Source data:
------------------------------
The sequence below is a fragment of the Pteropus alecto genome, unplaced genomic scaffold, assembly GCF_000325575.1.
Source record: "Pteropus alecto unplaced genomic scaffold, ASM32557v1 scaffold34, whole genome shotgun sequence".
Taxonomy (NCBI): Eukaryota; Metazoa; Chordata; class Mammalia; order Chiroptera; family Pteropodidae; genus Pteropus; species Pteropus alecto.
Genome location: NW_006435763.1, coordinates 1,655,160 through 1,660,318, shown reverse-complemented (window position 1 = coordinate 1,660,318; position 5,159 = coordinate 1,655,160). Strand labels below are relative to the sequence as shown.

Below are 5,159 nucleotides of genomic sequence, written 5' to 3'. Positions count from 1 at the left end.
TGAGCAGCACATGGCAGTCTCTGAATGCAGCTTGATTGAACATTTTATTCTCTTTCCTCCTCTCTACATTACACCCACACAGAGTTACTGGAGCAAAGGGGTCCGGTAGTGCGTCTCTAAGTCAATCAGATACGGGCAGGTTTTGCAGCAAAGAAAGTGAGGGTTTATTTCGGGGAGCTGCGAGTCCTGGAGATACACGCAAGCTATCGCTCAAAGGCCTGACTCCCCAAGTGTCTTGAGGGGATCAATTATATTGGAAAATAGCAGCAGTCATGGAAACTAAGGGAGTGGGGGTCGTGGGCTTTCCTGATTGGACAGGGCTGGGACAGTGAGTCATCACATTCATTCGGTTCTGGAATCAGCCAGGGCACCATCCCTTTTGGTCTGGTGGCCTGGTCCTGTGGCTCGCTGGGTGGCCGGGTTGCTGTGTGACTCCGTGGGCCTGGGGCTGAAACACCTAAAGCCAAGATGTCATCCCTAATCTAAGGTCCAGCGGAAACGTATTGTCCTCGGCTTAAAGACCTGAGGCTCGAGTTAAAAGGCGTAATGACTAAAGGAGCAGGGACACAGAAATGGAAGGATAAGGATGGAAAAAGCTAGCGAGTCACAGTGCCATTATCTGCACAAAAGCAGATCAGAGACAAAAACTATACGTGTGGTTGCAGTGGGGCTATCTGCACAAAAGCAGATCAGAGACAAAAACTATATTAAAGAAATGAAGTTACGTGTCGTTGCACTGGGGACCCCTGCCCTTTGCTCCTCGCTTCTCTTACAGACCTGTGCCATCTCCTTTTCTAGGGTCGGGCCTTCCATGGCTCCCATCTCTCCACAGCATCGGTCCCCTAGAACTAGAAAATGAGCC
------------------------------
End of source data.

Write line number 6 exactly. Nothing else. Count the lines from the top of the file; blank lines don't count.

TGAGCAGCACATGGCAGTCTCTGAATGCAGCTTGATTGAACATTTTATTCTCTTTCCTCCTCTCTACATTACACCCACACAGAGTTACTGGAGCAAAGGGGTCCGGTAGTGCGTCTCTAAGTCAATCAGATACGGGCAGGTTTTGCAGCAAAGAAAGTGAGGGTTTATTTCGGGGAGCTGCGAGTCCTGGAGATACACGCAAGCTATCGCTCAAAGGCCTGACTCCCCAAGTGTCTTGAGGGGATCAATTATATTGGAAAATAGCAGCAGTCATGGAAACTAAGGGAGTGGGGGTCGTGGGCTTTCCTGATTGGACAGGGCTGGGACAGTGAGTCATCACATTCATTCGGTTCTGGAATCAGCCAGGGCACCATCCCTTTTGGTCTGGTGGCCTGGTCCTGTGGCTCGCTGGGTGGCCGGGTTGCTGTGTGACTCCGTGGGCCTGGGGCTGAAACACCTAAAGCCAAGATGTCATCCCTAATCTAAGGTCCAGCGGAAACGTATTGTCCTCGGCTTAAAGACCTGAGGCTCGAGTTAAAAGGCGTAATGACTAAAGGAGCAGGGACACAGAAATGGAAGGATAAGGATGGAAAAAGCTAGCGAGTCACAGTGCCATTATCTGCACAAAAGCAGATCAGAGACAAAAACTATACGTGTGGTTGCAGTGGGGCTATCTGCACAAAAGCAGATCAGAGACAAAAACTATATTAAAGAAATGAAGTTACGTGTCGTTGCACTGGGGACCCCTGCCCTTTGCTCCTCGCTTCTCTTACAGACCTGTGCCATCTCCTTTTCTAGGGTCGGGCCTTCCATGGCTCCCATCTCTCCACAGCATCGGTCCCCTAGAACTAGAAAATGAGCC